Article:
How to spend a rainy day in the Maremma

I woke up this morning and it was pretty drab outside. It's not an unusual sight. We've had a rubbish summer, and with rain forecast for, I don't know, the next 100 weekends, it's high time I shared some rainy day solutions. Thanks to Alexandra from Arttrav for the suggestion. I tend to just stare grumpily out of the window on rainy days, so at least now I have an excuse to get out of the house!

Head to a museum

photo: Giovanni Casalini via Flickr.

photo: Giovanni Casalini via Flickr.

  It's a no brainer, unless you hate museums. I'm not being glib here. I actually am not a huge fan of museums. I have the attention span of a small bird and the artistic palette of, well, a small bird. The Maremma has an endless array of museums. You can see a complete list here. A few are absolute standouts. If you want art and archaeology, head to either Grosseto's provincial museum or Vetulonia's Museo di Isidoro Falchi. For art, it has to be Follonica quirky Pinacoteca Civile, while for something weird and wonderful, head to Pitigliano's Ghetto Ebraico. If you have kids in tow, my three favourites are Grosseto's stuffed animal museum, the Museo di Storia Naturale; Follonica's MagMa, which always runs weekend kids' activities; and Manciano's newly renovated Museo di Preistoria e Protostoria, which has a dedicated kids' itinerary led by museum mascot, Lucy.

Go wine tasting

winetrail One for the adults, but a fantastic way to pass a couple of hours waiting for the weather to clear up. However, you'll want to book in advance, so check the forecast a few days beforehand. Otherwise give a few wineries a call in the morning or get the hotel staff to help you out. The Maremma has almost as many wineries as it does museums, so your best bet is to head to one of the three Strade del Vino websites and find what's near you. My top picks are: Antinori's breathtaking organic vineyard in Castiglione della Pescaia, where they also serve and sell jam and honey; Terenzi's award winning vineyard in Scansano, where they make some of the province's best Morellino di Scansano; and the Castello di ColleMassari, the first vineyard to produce the Montecucco DOC, in a castle, no less.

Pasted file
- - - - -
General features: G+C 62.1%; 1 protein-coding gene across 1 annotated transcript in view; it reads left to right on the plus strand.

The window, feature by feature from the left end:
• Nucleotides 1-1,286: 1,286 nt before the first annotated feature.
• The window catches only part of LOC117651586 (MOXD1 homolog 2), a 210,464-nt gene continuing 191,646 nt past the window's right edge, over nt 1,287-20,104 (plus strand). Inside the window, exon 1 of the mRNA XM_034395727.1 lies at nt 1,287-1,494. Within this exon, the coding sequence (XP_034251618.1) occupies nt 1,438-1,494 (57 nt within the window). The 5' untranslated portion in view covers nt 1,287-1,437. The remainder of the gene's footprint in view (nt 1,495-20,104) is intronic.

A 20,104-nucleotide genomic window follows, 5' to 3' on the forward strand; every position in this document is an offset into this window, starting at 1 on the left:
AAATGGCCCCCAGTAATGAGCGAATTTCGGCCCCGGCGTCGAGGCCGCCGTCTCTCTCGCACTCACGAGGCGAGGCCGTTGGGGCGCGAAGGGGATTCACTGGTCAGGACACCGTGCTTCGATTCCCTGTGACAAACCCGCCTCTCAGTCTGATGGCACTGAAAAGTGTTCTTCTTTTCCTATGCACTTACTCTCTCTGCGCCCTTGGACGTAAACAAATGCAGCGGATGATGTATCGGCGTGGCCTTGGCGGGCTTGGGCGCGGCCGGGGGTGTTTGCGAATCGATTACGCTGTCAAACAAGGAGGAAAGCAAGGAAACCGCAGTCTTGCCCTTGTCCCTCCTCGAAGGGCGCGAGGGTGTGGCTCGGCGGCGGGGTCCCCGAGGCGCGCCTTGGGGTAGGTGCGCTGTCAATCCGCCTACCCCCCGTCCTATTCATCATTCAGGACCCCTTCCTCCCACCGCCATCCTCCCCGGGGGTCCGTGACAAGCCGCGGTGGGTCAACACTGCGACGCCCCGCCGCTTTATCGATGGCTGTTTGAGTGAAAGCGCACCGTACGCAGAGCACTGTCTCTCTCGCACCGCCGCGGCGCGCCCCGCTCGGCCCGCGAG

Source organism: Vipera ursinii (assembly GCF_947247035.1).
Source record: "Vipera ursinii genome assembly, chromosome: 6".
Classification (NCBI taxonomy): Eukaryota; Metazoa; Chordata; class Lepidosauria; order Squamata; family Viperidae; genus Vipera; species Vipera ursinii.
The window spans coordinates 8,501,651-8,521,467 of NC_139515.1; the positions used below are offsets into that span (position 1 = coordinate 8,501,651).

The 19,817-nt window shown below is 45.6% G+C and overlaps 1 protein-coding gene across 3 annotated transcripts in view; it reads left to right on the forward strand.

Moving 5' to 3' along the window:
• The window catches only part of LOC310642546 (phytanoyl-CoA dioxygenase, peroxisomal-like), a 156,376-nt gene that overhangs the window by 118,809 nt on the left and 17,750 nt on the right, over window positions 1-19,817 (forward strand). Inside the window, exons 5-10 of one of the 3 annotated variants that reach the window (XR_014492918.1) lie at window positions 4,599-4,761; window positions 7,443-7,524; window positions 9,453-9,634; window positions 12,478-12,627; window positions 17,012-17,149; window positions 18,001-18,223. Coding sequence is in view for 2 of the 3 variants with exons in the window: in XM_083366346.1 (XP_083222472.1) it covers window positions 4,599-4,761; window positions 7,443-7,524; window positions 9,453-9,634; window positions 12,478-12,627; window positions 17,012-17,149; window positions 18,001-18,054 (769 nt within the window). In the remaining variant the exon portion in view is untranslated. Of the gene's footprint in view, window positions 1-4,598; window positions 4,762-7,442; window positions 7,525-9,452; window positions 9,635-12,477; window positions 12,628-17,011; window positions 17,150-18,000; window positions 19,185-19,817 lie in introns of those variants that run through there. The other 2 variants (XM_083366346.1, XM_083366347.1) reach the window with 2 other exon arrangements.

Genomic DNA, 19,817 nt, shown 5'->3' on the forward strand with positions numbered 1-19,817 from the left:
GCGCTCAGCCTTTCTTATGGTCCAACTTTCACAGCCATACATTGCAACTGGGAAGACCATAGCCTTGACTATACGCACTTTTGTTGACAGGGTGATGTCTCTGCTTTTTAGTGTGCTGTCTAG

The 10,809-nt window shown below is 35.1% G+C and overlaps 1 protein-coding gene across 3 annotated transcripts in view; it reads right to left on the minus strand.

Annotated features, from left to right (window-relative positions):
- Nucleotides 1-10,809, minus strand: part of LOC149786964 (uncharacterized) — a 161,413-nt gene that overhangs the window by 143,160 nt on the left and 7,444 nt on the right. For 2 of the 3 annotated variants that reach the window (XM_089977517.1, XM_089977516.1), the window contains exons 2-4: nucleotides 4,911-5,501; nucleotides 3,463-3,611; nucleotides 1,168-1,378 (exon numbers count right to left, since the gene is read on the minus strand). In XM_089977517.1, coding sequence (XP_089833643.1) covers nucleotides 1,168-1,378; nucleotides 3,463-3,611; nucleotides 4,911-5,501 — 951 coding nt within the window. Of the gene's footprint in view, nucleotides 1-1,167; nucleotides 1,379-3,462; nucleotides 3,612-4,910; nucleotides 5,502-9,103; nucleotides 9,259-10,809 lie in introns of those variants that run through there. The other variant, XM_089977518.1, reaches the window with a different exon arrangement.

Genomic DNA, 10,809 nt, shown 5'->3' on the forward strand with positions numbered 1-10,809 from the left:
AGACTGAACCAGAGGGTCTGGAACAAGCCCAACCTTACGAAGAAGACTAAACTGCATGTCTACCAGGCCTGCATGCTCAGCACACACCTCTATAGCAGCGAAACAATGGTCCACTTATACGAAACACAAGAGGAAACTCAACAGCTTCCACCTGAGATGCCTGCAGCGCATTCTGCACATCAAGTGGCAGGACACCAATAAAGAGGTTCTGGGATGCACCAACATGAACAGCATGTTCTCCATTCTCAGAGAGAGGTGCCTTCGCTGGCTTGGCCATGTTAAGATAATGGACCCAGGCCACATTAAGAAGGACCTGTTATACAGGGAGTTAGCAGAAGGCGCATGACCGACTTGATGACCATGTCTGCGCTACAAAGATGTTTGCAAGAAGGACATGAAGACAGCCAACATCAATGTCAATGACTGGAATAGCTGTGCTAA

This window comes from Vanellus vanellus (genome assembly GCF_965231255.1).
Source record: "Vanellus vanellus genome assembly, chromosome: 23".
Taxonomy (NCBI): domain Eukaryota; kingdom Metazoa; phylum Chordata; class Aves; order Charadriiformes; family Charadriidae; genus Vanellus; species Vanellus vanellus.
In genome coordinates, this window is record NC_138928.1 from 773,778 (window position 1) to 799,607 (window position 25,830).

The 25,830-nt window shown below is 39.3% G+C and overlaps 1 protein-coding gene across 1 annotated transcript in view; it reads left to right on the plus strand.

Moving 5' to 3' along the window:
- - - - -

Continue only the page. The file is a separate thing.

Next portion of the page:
Visit an aquarium

Acquario-di-Orbetello maremma tuscany You probably didn't come all the way to the Maremma to look at fish that aren't grilled and deliciously served on a bed of finely sliced potatoes, but beggars can't be choosy, especially if you have kids. The Maremma has three amazing aquariums. Valpiana's, near Massa Marittima, is the biggest with a dedicated shark petting tank. Talamone's and Porto Santo Stefano's aren't as impressive, but they're still an afternoon of maritime fun.


cheese The Maremma has some great delis and food stores where you can pass the day surrounded by delicious morsels. Manciano's Torre di Formaggio is my favourite. Their covered tasting restaurant is open every day and serves the best cheese in the Maremma along with other locally produced wines and products. They also do jazz nights a couple times a month, and you're going to want to try their aged pecorino marinated in red wine. It's the same story at the Caseficio Inno al Sole in Principina Terra, near Grosseto. This sprawling dairy farm has a great shop where you can have breakfast, an aperitif or a tasting session while the kids gawk at the cows and buffalo outside. For the dairy haters among us, there's Follonica's Torrefazione Banda for coffee and chocolates, and Massa Marittima's Enoteca Le Logge.

Throw in the towel and hit the hot springs

saturnia cascate del mulino terme You can't swim in the rain, right? Probably, but I've done it before and it's pretty awesome. Most people think summer is the best time to visit the Maremma's hot springs, but the experience is actually sticky and uncomfortable. Hot water and hot weather don't mix. Saturnia's Cascate del Mulino are open rain or shine with no entry fee. The Terme di Saturnia down the road will cost €22 for a full day, €14 for an afternoon, and you're free to swim in either the covered or outdoor section as long as there are no thunderstorms. The same applies for the Terme di Calidario in Campiglia Marritima and the Terme di Petriolo in Monticiano. Featured image: Giacomo via Flickr.

Elisa Scarton Detti

Elisa is an Australian journalist who came to Tuscany for a year, fell in love (how cliché?) and decided to stick around. Not one to keep amazing holiday destinations to herself, she now writes a blog and travel guide about the infinitely beautiful Tuscany.

This Post Has 2 Comments

  1. Gadders

    I vote for Eat!!

  2. anne

    A fantastic post. I am like you, not a huge lover of museums..think I would go down the foodie/wine route 🙂 The springs look amazing too.

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